Members of the Flying Farmers Association from the UK flew to Finland recently in their own private planes to visit the Valtra factory in Suolahti. Altogether 14 planes carrying 33 people landed at Jyväskylä Airport in Tikkakoski. The tour of the Suolahti factory was one of the highlights of the Flying Farmers’ summer tour.
Never before have so many private airplanes from overseas landed at the small local airport in Tikkakoski. To make it even more exciting, the guests landed during a Finnish Air Force exercise that involved numerous Hornet fighter jets, Hawk trainer jets and Vinka trainer aircraft. Members of the Flying Farmers Association from the UK arrived on their latest leg from Helsinki-Malmi Airport.
“Each summer we go on a ten-day tour together. We’ve been almost everywhere else in Europe except for Finland, so it was high time we came here,” says Gordon Bellerby, a dairy farmer who helped plan the tour.
The Flying Farmers were supposed to come to Finland a few years ago, but the tour was put off after the member organising the trip – who had several Valtra tractors on his farm – passed away suddenly. His colleagues decided to go ahead with the tour this year in honour of their friend. Apparently not one of the guests has owned a Valtra tractor before, several of them driving John Deeres instead.
In addition to their summer tour, the Flying Farmers also undertake shorter one-day tours every three weeks or so throughout the summer. Many of the members have their own small planes, so they often fly to each other’s farms.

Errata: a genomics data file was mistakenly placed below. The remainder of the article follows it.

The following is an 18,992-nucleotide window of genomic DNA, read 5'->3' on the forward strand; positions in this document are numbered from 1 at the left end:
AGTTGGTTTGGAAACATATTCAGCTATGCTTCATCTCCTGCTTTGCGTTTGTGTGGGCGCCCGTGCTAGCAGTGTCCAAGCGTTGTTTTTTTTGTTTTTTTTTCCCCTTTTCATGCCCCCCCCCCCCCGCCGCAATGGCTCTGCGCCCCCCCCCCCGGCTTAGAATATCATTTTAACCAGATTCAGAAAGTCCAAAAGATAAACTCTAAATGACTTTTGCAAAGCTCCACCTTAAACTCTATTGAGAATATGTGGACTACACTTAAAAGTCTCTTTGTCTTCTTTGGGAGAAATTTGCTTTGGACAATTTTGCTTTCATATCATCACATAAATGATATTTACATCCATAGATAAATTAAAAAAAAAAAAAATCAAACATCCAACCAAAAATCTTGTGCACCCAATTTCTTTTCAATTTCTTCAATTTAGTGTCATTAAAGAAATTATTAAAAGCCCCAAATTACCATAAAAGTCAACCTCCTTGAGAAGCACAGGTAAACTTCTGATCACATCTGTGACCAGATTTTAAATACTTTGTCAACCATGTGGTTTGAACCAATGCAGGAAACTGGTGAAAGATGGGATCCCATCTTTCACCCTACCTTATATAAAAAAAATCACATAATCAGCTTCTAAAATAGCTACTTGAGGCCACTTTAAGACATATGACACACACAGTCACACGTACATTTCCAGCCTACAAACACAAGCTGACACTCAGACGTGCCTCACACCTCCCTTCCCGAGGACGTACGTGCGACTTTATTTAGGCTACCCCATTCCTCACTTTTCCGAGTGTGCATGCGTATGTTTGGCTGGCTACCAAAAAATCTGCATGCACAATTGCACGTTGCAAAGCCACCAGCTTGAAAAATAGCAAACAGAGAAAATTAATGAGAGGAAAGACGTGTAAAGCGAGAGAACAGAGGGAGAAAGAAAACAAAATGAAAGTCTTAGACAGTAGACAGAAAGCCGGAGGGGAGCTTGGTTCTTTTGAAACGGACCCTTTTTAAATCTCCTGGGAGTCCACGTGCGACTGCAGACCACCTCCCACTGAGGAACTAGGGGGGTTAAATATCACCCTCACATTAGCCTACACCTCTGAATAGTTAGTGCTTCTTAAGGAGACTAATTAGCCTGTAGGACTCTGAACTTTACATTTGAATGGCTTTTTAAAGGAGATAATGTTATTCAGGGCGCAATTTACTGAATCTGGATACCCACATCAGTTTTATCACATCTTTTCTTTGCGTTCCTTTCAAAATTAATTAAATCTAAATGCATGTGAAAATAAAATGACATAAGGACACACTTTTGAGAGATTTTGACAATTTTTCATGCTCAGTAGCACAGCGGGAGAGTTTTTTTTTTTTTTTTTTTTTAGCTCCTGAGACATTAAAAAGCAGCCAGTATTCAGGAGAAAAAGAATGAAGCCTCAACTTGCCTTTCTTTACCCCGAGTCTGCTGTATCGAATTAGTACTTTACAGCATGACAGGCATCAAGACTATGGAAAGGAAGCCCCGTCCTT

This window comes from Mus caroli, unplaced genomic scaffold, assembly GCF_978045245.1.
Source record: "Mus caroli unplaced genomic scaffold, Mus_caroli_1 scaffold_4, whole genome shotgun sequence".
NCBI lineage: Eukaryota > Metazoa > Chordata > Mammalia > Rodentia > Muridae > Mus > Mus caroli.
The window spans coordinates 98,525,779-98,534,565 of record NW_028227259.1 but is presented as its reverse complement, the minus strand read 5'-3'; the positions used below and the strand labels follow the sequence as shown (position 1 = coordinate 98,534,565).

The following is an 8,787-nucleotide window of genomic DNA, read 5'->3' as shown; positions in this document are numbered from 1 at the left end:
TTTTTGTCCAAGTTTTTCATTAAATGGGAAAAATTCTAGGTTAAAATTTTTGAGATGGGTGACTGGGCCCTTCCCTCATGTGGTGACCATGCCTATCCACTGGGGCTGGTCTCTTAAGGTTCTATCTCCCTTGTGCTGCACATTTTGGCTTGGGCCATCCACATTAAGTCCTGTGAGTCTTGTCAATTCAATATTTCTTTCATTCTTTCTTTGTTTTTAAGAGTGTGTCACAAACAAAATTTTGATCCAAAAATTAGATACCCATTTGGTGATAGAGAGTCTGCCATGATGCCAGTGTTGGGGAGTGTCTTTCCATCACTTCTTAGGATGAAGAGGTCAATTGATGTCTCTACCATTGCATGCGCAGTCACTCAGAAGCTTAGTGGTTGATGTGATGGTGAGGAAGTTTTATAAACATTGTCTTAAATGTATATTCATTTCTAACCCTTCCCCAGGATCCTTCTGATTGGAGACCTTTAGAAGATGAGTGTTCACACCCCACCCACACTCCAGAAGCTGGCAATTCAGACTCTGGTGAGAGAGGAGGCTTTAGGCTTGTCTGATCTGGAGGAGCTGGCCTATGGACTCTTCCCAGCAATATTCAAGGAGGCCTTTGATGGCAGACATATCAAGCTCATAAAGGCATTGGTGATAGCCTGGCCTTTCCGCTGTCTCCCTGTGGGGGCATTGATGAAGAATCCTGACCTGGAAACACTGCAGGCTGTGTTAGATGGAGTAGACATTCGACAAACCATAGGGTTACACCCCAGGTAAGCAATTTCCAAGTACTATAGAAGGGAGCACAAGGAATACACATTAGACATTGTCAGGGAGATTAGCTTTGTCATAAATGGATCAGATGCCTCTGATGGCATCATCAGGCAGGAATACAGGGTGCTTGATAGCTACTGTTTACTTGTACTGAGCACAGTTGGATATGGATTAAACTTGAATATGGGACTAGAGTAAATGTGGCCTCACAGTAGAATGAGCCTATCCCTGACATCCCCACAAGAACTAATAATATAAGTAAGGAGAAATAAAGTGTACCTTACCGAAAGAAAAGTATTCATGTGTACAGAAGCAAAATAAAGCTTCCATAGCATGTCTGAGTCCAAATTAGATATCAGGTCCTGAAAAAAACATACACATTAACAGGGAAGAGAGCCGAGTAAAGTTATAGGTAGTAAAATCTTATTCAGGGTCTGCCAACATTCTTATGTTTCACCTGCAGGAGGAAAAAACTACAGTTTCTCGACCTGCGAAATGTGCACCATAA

Forestry and culture too
The Flying Farmers like to meet fellow farmers and see local attractions on their tours. During their two-day stay in Central Finland, they visited not only the Valtra factory but also the Göstä Art Museum in Mänttä and a paper mill.
“We assembled in Billund, Denmark. The participating members all flew from their home airfields in England, Wales, Scotland and Ireland. From Billund we flew to Mariehamn and then onwards to Helsinki. After visiting Suolahti we will continue to Kokkola and from there to Linköping in Sweden. In Mariehamn we visited a dairy farm, and in Kokkola too we have planned to visit a varm,” Bellerby says.
The Flying Farmers Association was founded in 1974 and today has almost 400 members. The association is open to any farmer, forester or landowner who owns an aircraft or operates an airstrip, as well as to those whose work in businesses is related to agriculture. The members who visited the Valtra factory in Suolahti included crop farmers, livestock farmers and dairy farmers, as well as a farm real estate agent, a veterinarian and a farm electrician. People wishing to join the Flying Farmers must be nominated by two existing members of the association.